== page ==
Newswise — With the advent of the school year and children returning to in-person classes, there comes a concern over consequences with respect to the spread of the highly contagious Delta variant. It has been accepted that children are not as susceptible to viral infection and severe illness as adults. However, the current prevalence of the Delta variant is producing different outcomes. Furthermore, vaccines are not yet approved for children under 12. How much do we know about the effect of the Delta variant on disease outcomes with children?



For the week of 8/26/21 to 9/2/21, about 250,000 children in the USA were infected with SARS-CoV-2. This is the highest rate since the start of the pandemic, although most infected children had only mild symptoms. Hospitalization rates rose five-fold among children and adolescents during late June to mid-August 2021. It appears that children may be at a somewhat greater risk than was previously thought. A possible reason could be, of course, that they are not vaccinated yet. Importantly, it has been suggested that infection with the Delta variant is causing enhanced disease severity and hospitalization rates, but this point has not yet been fully established. Besides the usual risk factors (obesity, diabetes, etc.), an age <3 months has been predictive for requiring respiratory support(1).



Overall, deaths among children and young people remain extremely rare(2-4). A recent study showed that infants through teenagers could have high viral loads, especially soon after being infected. The basis for greater protection is unclear, but may have to do with differences in innate immunity between children and adults. Children respond to infection with greater expression of IL-17A and INFγ(5). It has been postulated that the children mounted a less robust adaptive immune response because their innate response was more efficient at eliminating the threat. In fact, adults have higher levels of neutralizing antibodies, but these antibodies appear to differ between adults and children(6). Specifically, adults have more class-switched antibodies while children have higher Fc responses. This suggests that children have less pre-exposure to other coronaviruses, allowing them to make antibodies that are more narrowly tailored to SARS-CoV-2. However, it has been reported that perhaps as many as 10% of infected children experience “long covid”, persistent symptom lasting at least months, although again, children’s cases are lower than those of adults.


It has been postulated that the children mounted a less robust adaptive immune response because their innate response was more efficient at eliminating the threat. In fact, adults have higher levels of neutralizing antibodies, but these antibodies appear to differ between adults and children(6).



There is a potential life-threatening consequence of viral infection in children, called multisystem inflammatory syndrome (MIS-C)(7). MIS-C often occurs 4-6 weeks after developing mild or symptomatic Covid-19, and is marked by shock, cardiac dysfunction (including aneurisms), elevated inflammatory markers, and abdominal pain(8, 9). MIS-C often requires care in an ICU and can result in death. It is marked by immune activation similar to what is seen in severe Covid-19 in adults, including production of high levels of antibodies to the S protein. However, this can be transient, and the clinical course improves as immune activation decreases(10). MIS-C is clinically heterogeneous, which is characterized by high levels of IFN-γ and severe cases (11).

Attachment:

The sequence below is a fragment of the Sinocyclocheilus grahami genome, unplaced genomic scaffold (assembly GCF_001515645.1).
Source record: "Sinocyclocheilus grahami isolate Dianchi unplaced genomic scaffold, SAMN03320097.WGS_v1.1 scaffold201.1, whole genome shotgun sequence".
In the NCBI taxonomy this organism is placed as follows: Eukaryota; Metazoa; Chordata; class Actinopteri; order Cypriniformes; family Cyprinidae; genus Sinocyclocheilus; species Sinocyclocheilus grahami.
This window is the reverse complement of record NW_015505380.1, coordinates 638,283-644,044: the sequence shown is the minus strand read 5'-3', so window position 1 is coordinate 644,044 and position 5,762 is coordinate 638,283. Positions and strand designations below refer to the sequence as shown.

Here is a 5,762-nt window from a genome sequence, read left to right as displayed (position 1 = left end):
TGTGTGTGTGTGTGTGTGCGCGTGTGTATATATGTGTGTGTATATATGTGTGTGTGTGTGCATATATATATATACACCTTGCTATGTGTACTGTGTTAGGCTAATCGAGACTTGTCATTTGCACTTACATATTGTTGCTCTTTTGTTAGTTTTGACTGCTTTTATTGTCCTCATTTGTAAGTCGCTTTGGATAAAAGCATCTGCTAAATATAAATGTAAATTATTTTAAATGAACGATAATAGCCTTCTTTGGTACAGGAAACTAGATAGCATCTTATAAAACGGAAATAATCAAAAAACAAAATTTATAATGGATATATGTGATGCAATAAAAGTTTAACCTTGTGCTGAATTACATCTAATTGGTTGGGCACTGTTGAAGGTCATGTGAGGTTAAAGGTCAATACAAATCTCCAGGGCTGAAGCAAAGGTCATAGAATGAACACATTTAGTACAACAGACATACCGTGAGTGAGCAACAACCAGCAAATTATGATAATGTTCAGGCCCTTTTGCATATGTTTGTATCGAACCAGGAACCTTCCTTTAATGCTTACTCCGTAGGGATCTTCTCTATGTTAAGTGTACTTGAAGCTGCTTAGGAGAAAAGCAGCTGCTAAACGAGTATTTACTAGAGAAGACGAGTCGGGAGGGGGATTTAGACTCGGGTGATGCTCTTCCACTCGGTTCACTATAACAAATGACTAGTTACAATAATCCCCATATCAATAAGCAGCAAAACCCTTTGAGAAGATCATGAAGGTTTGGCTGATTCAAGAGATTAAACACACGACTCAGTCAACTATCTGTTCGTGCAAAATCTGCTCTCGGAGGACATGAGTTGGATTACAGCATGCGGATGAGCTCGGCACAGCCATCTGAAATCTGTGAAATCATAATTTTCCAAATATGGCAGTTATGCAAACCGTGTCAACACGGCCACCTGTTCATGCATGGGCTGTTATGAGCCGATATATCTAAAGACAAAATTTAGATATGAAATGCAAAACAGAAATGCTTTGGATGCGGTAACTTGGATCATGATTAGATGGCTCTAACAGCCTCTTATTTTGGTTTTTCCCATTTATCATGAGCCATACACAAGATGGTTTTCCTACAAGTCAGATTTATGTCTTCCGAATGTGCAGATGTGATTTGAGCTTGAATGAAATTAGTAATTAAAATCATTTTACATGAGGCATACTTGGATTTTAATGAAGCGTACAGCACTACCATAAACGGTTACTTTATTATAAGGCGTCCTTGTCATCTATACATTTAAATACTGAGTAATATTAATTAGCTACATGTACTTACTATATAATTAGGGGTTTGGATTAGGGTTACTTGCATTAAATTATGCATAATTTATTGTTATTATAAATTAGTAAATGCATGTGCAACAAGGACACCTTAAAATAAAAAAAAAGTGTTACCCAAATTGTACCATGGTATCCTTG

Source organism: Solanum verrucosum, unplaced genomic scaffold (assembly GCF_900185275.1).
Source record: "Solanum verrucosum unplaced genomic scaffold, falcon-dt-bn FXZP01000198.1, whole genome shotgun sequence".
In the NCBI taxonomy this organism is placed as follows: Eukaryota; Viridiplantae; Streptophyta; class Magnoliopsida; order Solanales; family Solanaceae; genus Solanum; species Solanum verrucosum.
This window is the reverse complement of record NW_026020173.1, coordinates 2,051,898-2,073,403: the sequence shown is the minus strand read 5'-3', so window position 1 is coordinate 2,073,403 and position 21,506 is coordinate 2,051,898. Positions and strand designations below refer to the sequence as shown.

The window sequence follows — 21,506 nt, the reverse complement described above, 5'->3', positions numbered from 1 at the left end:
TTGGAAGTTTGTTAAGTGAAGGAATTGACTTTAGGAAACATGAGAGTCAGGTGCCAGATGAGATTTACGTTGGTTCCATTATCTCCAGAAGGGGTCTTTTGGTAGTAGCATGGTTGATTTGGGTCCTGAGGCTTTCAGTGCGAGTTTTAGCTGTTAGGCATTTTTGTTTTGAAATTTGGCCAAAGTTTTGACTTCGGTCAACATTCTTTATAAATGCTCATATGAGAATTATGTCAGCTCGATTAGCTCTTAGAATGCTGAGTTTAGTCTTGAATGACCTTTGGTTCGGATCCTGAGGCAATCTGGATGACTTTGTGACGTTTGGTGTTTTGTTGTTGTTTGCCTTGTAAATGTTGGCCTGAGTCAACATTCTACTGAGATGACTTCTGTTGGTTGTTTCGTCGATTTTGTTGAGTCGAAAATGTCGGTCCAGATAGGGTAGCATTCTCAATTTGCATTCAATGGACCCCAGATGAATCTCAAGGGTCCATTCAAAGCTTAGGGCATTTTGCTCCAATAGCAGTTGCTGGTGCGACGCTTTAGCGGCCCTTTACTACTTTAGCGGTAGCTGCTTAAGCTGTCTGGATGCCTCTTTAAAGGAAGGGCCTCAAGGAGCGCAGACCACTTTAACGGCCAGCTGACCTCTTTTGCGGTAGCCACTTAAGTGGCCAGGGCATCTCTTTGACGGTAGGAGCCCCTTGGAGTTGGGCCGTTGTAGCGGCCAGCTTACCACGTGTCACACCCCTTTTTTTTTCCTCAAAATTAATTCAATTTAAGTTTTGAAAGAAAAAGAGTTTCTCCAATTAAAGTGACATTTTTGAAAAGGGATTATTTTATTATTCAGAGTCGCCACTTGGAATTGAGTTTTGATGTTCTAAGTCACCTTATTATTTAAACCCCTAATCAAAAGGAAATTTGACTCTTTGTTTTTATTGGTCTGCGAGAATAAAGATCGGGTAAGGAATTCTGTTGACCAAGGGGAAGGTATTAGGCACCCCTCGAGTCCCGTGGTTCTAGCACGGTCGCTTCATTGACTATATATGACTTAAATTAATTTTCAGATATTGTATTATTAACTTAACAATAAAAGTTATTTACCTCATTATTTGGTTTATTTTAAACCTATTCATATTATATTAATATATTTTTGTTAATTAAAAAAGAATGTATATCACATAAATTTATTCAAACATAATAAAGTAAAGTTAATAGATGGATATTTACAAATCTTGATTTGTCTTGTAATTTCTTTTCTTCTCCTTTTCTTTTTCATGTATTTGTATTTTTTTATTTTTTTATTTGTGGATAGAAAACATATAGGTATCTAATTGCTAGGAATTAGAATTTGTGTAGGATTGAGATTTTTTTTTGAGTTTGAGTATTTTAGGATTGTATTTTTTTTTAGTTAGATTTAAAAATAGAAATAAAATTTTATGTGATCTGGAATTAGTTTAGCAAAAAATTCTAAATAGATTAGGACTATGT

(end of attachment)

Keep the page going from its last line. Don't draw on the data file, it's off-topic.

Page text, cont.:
Recently, interest has focused on an elevated expression of S100A-family alarmins in MIS-C, and expression levels correlated with disease severity(12). There was also a correlation with elevated expression of cytotoxicity-related genes in NK and CD8+ T cells. Alarmins are peptides released by degranulation following cell injury or death(13). They function as intracellular mediators by acting as ligands for pattern recognition receptors, which leads to activation of host immune activities. However, overexpression can lead to detrimental effects, including cytokine storms. The S100 group of alarmins are cytosolic calcium-binding proteins that, when released by cell stress or damage, serve as danger signals(14). It is tempting to speculate that excess expression of extracellular alarmins contribute to the inflammatory nature of MIS-C.



It is clear that children are less susceptible to severe cases of COVID-19. However, children are readily exposed to the circulating Delta variant. Data from clinical trials of mRNA vaccines are showing convincing results for vaccination of children under 12, but this has not yet been approved by FDA. Also, one must consider the need to vaccinate low-income countries. In fact, other interventional strategies, such as masking, physical distancing, and regular testing, can effectively protect children against currently circulating variants and can further mitigate the community transmission of variants.


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  3. C. Smith et al., Deaths in Children and Young People in England following SARS-CoV-2 infection during the first pandemic year: a national study using linked mandatory child death reporting data. medRxiv, 2021.2007.2007.21259779 (2021).
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  6. K. J. Selva et al., Systems serology detects functionally distinct coronavirus antibody features in children and elderly. Nat Commun 12, 2037 (2021).
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